Caenorhabditis elegans metallothioneins protect against toxicity induced by depleted uranium

George C.T. Jiang, Sam Hughes, Stephen R. Stürzenbaum, Lars Evje, Tore Syversen, Michael Aschner

Research output: Contribution to journalArticlepeer-review

36 Scopus citations


Depleted uranium (DU) is a dense and heavy metal used in armor, ammunition, radiation shielding, and counterbalances. The military usage has led to growing public concern regarding the health effects of DU. In this study, we used the nematode, Caenorhabditis elegans, to evaluate the toxicity of DU and its effects in knockout strains of metallothioneins (MTs), which are small thiol-rich proteins that have numerous functions, such as metal sequestration, transport, and detoxification. We examined nematode viability, the accumulation of uranium, changes in MT gene expression by quantitative reverse transcription-PCR, and the induction of green fluorescent protein under the control of the MT promoters, following exposure to DU. Our results indicate that (1) DU causes toxicity in a dose-dependent manner; (2) MTs are protective against DU exposure; and (3) nematode death by DU is not solely a reflection of intracellular uranium concentration. (4) Furthermore, only one of the isoforms of MTs, metallothionein-1 (mtl-1), appears to be important for uranium accumulation in C. elegans. These findings suggest that these highly homologous proteins may have subtle functional differences and indicate that MTs mediate the response to DU.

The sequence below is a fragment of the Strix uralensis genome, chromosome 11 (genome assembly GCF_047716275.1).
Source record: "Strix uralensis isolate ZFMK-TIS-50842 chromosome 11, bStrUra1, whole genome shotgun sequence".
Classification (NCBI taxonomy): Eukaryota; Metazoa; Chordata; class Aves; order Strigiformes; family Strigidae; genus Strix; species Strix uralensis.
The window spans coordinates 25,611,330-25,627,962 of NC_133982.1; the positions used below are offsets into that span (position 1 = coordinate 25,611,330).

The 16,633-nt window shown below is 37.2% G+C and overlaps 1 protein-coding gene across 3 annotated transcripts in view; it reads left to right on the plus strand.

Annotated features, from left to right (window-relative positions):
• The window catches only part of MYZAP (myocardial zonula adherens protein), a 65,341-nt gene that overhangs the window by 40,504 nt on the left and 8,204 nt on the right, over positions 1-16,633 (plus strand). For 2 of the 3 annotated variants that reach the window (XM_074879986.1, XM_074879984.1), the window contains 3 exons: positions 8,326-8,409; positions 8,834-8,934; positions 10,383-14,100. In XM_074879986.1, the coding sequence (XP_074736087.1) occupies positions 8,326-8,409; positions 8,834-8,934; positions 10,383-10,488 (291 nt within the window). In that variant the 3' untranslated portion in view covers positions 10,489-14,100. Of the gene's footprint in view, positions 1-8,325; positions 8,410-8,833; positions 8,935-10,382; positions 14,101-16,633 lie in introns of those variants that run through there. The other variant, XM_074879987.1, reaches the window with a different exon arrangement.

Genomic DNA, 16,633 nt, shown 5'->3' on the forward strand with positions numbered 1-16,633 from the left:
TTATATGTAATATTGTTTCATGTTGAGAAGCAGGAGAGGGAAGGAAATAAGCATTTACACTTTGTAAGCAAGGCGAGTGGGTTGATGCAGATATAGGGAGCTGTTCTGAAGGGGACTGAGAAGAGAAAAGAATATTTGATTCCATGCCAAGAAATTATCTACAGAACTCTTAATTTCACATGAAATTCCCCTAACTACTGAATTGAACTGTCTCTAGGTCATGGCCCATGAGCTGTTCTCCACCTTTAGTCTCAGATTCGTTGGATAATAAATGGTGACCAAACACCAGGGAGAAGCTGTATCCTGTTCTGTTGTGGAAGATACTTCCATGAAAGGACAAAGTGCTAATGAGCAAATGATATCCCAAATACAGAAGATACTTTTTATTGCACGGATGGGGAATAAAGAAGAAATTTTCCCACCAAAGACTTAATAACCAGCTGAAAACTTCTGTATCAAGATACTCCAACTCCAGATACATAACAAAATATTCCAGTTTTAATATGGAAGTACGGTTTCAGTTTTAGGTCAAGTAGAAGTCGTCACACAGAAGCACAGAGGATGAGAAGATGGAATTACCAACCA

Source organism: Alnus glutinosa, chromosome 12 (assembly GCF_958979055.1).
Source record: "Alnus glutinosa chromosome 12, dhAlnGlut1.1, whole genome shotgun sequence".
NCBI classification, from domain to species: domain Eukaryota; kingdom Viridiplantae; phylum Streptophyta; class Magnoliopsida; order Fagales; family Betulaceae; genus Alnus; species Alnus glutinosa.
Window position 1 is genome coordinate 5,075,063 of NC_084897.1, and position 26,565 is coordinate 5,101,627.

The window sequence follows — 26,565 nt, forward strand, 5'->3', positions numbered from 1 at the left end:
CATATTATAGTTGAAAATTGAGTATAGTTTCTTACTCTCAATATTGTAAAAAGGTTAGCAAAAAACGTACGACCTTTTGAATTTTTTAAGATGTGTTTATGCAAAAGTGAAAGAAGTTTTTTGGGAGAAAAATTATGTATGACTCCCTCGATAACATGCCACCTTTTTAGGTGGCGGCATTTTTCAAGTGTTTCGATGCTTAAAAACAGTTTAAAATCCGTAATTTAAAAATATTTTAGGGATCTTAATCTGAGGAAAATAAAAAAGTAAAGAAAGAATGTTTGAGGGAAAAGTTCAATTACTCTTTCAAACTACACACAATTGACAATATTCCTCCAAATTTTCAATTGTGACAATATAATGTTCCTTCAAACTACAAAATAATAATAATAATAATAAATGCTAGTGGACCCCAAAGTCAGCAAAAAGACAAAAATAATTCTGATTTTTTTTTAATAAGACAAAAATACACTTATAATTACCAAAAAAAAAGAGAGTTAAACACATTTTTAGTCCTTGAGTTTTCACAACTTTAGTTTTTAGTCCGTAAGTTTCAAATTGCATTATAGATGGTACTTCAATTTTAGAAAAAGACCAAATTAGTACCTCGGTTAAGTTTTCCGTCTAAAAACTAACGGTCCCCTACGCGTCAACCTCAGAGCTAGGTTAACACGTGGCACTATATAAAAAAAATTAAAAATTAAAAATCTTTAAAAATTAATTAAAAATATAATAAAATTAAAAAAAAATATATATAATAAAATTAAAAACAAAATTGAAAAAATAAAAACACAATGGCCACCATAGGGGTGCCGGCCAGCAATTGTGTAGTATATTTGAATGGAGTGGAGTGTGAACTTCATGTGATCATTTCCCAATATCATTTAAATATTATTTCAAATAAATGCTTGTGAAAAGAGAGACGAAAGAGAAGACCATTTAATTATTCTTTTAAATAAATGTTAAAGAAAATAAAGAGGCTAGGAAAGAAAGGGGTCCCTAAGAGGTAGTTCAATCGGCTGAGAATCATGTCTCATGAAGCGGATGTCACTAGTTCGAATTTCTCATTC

Original languageEnglish (US)
Pages (from-to)345-354
Number of pages10
JournalToxicological Sciences
Issue number2
StatePublished - 2009
Externally publishedYes


  • C. elegans
  • Depleted uranium
  • GFP
  • Knockout
  • Metallothionein
  • Neurotoxicity
  • TaqMan

ASJC Scopus subject areas

  • Toxicology


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